42 Day 22

Kat perfectly captures the havoc that the eruptions coming from Trump’s mouth and tweets are wreaking. Something is definitely amiss.

like mercury colliding...

how is it we’re shocked

by festering breaches, caustic fuming,
passions rising, until it’s too late…too late

eruptions rarely happen in a vacuum,
there are always signs, something amiss,
fury fuming beneath the surface

~kat

For Jane Dougherty’s Daily Poetry Challenge, 42.

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MLMM Photo Challenge — My Father’s Gloves

img_1404“I swear, I have looked everywhere for them,” Josh said.

“Do you remember where you saw them last?” Hal asked.

“Come on, Hal,” Josh said. “What kind of stupid question is that? If I could remember where I last saw them, they wouldn’t be lost, would they?”

“Well excuse me, Sherlock,” Hal said sarcastically. “They didn’t just disappear, you know.”

“I have to trace back my steps,” Josh said. “That’s my only hope for finding those gloves.”

“Why don’t you just buy a new pair?” Hal asked. “There’s a Target a few blocks from here.”

“You know that those gloves were my father’s,” Josh said. “They’re one of just a few items I have left of his. They’re irreplaceable. I can’t believe I left them somewhere.”

“So what did you do first today?” Hal asked.

“I walked the dog.”

“And you wore the gloves?”

“I usually do. It’s still pretty chilly in the mornings,” Josh said.

“Do you recall taking them off when you got back from the walk?” Hal said.

“Omigod!” Josh shouted. “I sat on the park bench to check the newsfeed on my iPhone for a minute or two and took the gloves off to scroll though the news stories.”

“It’s only been a few hours,” Hal said. “Maybe they’re still on the bench where you left them.”

“Grab your jacket,” Josh ordered.


Written for this week’s Mindlovemisery’s Menagerie Photo Challenge. Photo credit Matt Seymour via Unsplash.

Also written for today’s one-word prompt, “disappear.”

Twittering Tales — TLC

img_1405Inn by the sea for sale. Seven bedrooms, five bathrooms, four fireplaces, eat-in kitchen, formal dining room, butlers pantry, laundry, screened porch. 7,460 sq. ft. on two acres. Zoned commercial.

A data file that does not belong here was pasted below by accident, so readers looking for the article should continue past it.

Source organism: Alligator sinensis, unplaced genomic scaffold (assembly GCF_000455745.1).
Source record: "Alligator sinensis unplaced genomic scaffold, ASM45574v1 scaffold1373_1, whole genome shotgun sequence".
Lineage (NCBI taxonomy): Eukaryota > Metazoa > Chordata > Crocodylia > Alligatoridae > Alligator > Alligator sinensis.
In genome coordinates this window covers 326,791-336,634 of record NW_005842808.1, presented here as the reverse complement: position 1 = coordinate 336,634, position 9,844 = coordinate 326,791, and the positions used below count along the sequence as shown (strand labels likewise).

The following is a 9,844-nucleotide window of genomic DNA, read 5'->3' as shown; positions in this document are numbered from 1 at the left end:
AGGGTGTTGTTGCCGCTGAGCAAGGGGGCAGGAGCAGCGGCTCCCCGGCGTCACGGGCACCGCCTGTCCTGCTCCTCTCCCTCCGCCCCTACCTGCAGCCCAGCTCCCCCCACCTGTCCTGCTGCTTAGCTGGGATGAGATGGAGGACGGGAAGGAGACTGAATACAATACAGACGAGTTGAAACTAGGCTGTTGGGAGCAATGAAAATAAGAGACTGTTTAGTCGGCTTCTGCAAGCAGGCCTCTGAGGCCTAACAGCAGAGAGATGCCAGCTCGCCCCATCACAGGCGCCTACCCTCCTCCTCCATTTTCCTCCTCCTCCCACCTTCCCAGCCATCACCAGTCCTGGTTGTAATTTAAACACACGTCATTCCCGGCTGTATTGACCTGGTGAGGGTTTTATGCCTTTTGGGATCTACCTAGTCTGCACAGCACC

This gorgeous property is awaiting your personal touch. In need of some TLC.

(272 characters)


Written for this week’s Twittering Tales prompt from Kat Myrman. Photo credit: Tama66 at Pixabay.com.

Nothing Personal

bare wallsYou’ve seen those TV crime dramas, right? You know, the ones where the cops bust into the apartment of the suspect. They look around, trying to get a sense of the man, a glimpse into his personality.

One of the cops says to his partner, “No pictures on the walls, no books on the shelves, no personal knickknacks. This place hardly looks lived in. What’s up with this guy? What makes him tick?”

Well, I was that guy. No, not a perpetrator of a crime. I just had no pictures of any kind on my walls, no books on the shelves (actually, no bookshelves, either). No plants to be found. Not even artificial ones. I was a true minimalist.

Only the necessities. A bed and a chest of drawers in the bedroom. A recliner, a small dining table with two chairs, a TV stand on top of which sits a TV in the living room. There’s also a small desk in one corner, along with a desk chair and an empty, two-drawer filing cabinet. The apartment looks totally generic, sterile. Anyone could have been living there. Or no one.

In fact, if some police psychologist came to my apartment, he would probably have tagged me as a shady, isolated type; a drifter who didn’t intend to be there very long, who had no stability or sense of self, and who had few human connections.

But that wasn’t me. Well, at least not when my wife was still alive. In my defense, though, when I moved into my apartment a year and a half ago, shortly after she died, I kind of knew it would be temporary. After more than four decades together, it’s not easy to transition from a life together to a life in solitary.

So when she died, I sold our house, the furniture, and all of our shared personal possessions, at least the ones that my two adult daughters didn’t claim. And because I thought I wouldn’t be in that apartment for very long, I didn’t invest in much to make it my own. But then again, after she died, I didn’t really know, anymore, who I was.

Turns out I wasn’t in that apartment that long. I guess being alone didn’t suit me. And now my daughters, who each live in other parts of the country tending to their own families, have flown in to claim whatever possessions their dearly departed and estranged father left behind, which wasn’t much at all.

Certainly nothing personal.